One argument against a no-cuts policy is that by “diluting the talent pool” the team may not win as many games. I don’t advocate that every team member plays in every game. It is counterproductive for kids to be placed in pressure situations before they are ready to handle them. Thoughtful coaches will find ways for every team member to help the team at some time during the year, but the coach should be allowed to determine who plays. Right-thinking coaches will reward the players who attend practice and give their best efforts (and the reverse of this is true, as well). I firmly believe that full participation and good coaching will result in strong athletic programs which will win more than their share of championships while achieving the higher purposes of athletic participation in the educational setting.
A True Story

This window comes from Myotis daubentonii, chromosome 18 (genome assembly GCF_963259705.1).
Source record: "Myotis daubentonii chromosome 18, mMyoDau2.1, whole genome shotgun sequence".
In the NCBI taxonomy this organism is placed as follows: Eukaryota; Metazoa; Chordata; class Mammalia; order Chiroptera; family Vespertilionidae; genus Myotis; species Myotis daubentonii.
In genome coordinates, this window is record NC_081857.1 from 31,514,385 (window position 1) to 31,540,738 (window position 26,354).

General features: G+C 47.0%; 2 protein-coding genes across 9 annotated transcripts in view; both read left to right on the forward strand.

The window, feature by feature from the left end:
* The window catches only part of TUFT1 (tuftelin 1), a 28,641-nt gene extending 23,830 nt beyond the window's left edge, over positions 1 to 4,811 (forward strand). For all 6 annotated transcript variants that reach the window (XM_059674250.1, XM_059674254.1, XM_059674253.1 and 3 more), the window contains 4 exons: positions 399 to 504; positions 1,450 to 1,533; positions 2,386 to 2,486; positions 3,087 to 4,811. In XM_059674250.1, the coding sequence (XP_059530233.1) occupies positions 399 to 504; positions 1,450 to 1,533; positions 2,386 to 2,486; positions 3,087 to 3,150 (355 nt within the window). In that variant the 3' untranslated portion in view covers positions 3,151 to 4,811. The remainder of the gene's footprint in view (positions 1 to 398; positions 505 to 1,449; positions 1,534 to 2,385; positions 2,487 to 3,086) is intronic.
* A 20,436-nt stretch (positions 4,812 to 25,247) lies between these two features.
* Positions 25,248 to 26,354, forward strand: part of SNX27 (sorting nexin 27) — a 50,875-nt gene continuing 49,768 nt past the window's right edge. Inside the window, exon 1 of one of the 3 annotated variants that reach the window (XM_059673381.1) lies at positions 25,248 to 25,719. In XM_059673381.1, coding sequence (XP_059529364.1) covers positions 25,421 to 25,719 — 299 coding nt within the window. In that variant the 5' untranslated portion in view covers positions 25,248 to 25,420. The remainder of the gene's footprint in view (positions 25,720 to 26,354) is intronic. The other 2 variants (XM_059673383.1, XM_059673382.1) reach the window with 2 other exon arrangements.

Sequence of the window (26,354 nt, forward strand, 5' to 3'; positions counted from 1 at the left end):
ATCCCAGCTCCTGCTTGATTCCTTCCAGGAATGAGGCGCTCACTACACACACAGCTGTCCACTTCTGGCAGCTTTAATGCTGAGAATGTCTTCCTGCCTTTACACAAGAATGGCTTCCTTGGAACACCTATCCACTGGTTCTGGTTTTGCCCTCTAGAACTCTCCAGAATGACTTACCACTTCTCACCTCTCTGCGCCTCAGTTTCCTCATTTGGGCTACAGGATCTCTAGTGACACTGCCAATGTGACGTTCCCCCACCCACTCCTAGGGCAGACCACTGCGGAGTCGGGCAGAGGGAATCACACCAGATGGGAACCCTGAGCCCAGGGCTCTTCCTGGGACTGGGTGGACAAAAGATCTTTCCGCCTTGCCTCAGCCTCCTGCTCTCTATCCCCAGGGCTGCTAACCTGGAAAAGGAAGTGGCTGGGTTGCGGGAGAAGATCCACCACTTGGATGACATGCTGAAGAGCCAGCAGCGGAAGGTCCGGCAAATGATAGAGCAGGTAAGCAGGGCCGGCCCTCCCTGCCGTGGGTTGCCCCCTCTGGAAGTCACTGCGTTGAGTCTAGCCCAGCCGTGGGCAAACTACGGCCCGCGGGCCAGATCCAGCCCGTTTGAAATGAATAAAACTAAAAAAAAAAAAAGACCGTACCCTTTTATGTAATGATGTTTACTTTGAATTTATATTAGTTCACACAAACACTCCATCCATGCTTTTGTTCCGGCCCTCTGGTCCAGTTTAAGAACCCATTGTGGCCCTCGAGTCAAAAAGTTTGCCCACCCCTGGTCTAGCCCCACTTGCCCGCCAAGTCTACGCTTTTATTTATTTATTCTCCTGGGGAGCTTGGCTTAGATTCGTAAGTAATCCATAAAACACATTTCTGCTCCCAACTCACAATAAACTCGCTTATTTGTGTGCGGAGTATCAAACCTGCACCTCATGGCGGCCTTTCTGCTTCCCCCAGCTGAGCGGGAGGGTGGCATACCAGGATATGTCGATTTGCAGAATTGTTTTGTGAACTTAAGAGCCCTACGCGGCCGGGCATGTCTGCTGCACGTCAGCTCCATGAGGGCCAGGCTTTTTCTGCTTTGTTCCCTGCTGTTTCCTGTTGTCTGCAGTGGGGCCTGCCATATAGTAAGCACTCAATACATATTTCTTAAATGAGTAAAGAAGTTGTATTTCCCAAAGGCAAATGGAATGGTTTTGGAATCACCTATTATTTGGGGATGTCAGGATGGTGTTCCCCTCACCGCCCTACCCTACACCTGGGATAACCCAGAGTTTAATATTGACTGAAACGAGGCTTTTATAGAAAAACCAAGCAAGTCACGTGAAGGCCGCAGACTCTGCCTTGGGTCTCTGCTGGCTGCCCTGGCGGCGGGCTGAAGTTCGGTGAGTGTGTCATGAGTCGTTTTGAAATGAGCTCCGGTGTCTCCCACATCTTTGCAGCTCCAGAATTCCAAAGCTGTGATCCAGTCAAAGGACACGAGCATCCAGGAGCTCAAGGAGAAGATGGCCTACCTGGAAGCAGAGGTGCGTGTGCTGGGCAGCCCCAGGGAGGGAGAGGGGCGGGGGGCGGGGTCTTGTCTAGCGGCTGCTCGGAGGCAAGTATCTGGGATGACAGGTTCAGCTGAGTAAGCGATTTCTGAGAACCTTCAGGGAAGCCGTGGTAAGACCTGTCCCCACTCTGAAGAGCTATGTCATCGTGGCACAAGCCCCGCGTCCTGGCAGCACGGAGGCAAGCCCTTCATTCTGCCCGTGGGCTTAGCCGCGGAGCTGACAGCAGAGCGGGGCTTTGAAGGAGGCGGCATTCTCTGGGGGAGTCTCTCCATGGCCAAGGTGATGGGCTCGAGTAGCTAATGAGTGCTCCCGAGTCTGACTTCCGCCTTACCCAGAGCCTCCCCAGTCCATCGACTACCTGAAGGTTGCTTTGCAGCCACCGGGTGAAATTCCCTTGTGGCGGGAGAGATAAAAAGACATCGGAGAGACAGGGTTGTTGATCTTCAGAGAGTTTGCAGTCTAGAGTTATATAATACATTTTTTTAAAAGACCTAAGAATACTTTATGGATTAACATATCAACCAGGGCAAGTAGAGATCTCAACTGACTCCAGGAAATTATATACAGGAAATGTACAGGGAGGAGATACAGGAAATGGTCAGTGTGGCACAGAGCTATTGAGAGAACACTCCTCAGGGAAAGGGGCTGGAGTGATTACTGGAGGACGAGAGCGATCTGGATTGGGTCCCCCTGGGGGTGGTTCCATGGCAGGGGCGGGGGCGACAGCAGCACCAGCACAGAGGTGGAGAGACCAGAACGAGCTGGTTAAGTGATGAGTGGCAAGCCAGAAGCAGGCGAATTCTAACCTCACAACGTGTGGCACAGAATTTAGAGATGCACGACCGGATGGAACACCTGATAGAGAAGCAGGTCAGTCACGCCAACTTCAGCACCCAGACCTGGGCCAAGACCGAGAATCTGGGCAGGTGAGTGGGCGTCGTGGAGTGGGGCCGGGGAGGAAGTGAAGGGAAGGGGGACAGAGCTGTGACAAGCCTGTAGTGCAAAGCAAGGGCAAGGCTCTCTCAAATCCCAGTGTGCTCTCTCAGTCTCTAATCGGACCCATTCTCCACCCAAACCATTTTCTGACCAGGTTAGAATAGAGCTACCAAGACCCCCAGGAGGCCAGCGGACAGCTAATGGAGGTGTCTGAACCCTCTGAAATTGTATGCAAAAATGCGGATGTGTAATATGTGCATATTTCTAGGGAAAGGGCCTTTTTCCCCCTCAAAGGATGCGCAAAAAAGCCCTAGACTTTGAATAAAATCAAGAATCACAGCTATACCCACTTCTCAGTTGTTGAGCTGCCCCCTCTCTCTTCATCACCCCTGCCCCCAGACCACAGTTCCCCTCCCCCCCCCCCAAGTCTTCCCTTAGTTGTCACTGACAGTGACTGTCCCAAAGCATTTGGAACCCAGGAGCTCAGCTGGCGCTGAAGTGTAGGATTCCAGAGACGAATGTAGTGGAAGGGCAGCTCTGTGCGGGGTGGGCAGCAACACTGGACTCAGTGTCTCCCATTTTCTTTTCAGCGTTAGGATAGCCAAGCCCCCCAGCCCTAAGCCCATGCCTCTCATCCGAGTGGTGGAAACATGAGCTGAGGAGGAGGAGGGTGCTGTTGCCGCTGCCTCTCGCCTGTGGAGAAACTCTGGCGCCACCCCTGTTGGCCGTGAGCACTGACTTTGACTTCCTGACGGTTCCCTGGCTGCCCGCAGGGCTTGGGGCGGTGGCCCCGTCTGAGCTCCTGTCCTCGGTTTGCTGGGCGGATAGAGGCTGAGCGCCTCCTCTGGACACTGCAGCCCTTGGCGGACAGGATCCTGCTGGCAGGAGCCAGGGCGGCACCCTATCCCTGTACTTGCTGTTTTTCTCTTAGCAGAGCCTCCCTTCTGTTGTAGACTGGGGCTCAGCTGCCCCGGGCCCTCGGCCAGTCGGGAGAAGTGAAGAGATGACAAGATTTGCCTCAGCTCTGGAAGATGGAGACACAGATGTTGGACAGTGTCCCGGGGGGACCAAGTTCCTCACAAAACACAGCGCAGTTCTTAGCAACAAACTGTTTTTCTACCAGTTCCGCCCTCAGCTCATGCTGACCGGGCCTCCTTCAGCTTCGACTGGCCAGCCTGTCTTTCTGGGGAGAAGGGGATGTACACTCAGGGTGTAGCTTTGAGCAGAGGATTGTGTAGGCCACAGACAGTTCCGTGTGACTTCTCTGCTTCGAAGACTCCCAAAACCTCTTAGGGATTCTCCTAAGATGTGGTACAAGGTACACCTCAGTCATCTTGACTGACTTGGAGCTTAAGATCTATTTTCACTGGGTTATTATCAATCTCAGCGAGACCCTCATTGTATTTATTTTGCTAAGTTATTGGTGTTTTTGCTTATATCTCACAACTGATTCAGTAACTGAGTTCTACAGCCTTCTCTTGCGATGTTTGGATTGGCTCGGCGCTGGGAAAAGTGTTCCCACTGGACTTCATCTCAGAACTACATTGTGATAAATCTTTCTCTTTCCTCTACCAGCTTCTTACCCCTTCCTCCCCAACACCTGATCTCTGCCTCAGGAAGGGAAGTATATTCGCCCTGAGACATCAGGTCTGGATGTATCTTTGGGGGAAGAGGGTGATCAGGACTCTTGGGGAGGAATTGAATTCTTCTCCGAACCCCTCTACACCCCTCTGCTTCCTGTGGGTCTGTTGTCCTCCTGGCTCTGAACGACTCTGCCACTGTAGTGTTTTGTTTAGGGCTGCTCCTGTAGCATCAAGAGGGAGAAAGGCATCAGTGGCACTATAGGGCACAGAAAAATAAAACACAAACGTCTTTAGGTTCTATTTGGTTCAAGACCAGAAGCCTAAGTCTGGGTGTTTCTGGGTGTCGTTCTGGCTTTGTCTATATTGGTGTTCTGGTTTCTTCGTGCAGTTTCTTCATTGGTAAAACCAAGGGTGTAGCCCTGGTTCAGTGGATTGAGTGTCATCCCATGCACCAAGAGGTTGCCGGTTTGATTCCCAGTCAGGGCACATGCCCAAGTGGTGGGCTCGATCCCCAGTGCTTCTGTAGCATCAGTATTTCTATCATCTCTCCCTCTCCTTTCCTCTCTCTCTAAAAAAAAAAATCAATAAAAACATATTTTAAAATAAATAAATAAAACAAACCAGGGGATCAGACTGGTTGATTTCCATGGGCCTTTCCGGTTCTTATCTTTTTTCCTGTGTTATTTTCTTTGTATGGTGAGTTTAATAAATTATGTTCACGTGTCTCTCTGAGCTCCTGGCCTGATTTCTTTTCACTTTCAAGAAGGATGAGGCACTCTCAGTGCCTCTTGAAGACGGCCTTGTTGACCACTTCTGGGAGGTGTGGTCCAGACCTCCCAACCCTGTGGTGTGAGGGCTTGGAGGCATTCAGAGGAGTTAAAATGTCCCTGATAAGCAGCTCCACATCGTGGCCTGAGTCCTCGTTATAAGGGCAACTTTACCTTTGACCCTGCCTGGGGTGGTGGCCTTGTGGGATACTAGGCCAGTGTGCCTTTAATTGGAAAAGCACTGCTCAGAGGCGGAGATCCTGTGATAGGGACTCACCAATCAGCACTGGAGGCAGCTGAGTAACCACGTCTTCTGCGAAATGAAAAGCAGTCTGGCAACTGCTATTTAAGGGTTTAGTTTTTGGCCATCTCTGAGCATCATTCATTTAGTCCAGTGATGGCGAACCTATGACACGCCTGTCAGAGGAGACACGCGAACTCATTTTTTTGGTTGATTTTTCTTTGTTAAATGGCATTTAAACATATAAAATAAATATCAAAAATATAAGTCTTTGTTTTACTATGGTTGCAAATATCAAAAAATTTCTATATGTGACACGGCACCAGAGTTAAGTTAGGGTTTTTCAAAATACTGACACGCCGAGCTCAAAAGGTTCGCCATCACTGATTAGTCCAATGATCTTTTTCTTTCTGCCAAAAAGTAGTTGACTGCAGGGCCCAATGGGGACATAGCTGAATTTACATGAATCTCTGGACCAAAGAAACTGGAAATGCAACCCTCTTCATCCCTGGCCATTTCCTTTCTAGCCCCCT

Finally, let me tell you the story of Doug. He was small, even for middle school, and had not developed many basketball skills. Nonetheless, my school had a no-cuts policy and Doug was one of the seventeen players on my middle school basketball team. Doug steadily progressed during practices and about halfway through the season he was seeing a few minutes of action each game as a reserve guard. A rather incredible event happened in the fourth quarter of a game in which Doug had been pressed into duty due to foul trouble of several players. He hit two consecutive shots which gave us the victory – the first points he had ever scored in a league game. Doug continued to work hard at his game and eventually capped his high school career as the starting point guard on a state champion basketball team. Doug also went on to earn a doctorate degree in athletic training. What a wonderful outcome and tribute to a no-cuts policy!